Psychology has been captured by an assumption that is almost totally unrecognized. This assumption—the linearity of time—unduly restricts theory and therapy, yet this restriction is so common, so customary, that it is often completely ignored. This book traces the influence of this assumption and reveals the many overlooked "anomalies" to its dominance. Slife describes the many findings and explanations that are incompatible with linear time in several psychological specialties. He contends that these unnoticed anomalies point to alternative conceptions of time that offer innovative ideas for psychological explanation and treatment.
Brent D. Slife is Director of Clinical Training and Associate Professor of Psychology at Baylor University. He is Senior Editor of Taking Sides: Clashing Views on Controversial Psychological Issues (now in its seventh edition), Editor-in-Chief of the Journal of Theoretical and Philosophical Psychology, and on the Editorial Boards of Theory & Psychology and the Journal of Mind and Behavior.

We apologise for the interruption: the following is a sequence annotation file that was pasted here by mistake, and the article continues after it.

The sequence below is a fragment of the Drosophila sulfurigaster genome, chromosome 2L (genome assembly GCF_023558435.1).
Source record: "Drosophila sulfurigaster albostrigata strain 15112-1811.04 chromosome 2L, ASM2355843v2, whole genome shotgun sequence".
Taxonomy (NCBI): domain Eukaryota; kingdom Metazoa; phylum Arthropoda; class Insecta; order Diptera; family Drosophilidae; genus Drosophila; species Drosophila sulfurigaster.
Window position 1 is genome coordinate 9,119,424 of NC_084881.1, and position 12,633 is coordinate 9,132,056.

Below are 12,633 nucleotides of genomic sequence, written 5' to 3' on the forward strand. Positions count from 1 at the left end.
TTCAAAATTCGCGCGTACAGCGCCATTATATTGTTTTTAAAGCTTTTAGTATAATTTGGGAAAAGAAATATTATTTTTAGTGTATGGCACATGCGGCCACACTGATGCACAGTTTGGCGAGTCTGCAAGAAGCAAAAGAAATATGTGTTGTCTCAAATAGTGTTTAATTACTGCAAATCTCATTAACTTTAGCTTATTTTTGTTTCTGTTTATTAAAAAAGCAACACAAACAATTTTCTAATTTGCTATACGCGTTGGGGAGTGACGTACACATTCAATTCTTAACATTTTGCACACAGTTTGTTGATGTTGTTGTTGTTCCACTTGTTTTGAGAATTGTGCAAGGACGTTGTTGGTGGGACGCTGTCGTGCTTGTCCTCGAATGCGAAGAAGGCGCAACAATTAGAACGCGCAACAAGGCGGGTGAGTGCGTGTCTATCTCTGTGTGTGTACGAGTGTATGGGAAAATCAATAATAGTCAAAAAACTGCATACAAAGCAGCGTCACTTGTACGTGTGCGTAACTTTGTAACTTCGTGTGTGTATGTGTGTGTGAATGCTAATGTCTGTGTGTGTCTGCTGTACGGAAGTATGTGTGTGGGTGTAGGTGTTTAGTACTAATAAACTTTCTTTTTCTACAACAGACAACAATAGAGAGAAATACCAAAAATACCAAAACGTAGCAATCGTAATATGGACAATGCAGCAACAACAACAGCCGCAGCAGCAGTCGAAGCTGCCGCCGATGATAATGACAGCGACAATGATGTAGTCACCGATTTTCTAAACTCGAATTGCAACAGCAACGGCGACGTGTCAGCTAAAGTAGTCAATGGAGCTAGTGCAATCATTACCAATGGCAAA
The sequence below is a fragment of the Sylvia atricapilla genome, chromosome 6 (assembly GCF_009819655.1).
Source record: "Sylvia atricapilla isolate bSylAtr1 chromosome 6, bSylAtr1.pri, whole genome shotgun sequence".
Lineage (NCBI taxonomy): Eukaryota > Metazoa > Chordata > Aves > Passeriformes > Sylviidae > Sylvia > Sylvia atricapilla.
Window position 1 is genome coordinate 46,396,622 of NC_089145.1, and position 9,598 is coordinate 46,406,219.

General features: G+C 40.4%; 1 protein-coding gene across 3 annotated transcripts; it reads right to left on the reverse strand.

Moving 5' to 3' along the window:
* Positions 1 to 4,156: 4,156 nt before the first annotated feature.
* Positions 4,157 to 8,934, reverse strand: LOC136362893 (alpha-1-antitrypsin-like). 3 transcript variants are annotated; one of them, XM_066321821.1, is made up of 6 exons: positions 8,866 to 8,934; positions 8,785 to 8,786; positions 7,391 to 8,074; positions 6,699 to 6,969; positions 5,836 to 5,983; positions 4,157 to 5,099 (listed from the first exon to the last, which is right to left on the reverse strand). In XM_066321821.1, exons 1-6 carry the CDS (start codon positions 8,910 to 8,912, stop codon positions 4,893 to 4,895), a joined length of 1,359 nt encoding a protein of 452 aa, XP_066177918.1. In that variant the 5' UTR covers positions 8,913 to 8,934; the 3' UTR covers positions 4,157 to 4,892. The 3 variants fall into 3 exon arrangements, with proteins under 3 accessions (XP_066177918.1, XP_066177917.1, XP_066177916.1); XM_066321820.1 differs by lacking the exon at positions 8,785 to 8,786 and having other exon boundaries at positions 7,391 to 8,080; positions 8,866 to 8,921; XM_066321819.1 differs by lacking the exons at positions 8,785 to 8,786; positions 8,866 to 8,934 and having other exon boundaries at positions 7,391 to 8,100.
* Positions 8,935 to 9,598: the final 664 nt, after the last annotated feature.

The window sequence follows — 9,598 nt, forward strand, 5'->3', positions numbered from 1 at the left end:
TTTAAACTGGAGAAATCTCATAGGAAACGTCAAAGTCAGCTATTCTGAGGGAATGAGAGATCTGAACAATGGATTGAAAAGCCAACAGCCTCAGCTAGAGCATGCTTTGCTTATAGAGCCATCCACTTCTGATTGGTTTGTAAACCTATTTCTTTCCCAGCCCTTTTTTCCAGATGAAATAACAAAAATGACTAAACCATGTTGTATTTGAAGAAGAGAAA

"This is a top-notch, scholarly work. I believe that Slife took a very difficult, complex topic and brought considerable understanding to it for the reader. Books of this type raise the level of sophistication in psychology." — Joseph F. Rychlak, Loyola University
"The book makes an effective case that questions of time lie at the very soul of psychology and how we try to understand and to explain.The type of analysis that Slife does in the course of the book is also important as a model for what should be going on with increasing frequency in the field. I believe the book will be a significant contribution to the emerging field of critical, theoretical psychology." — Richard N. Williams, Brigham Young University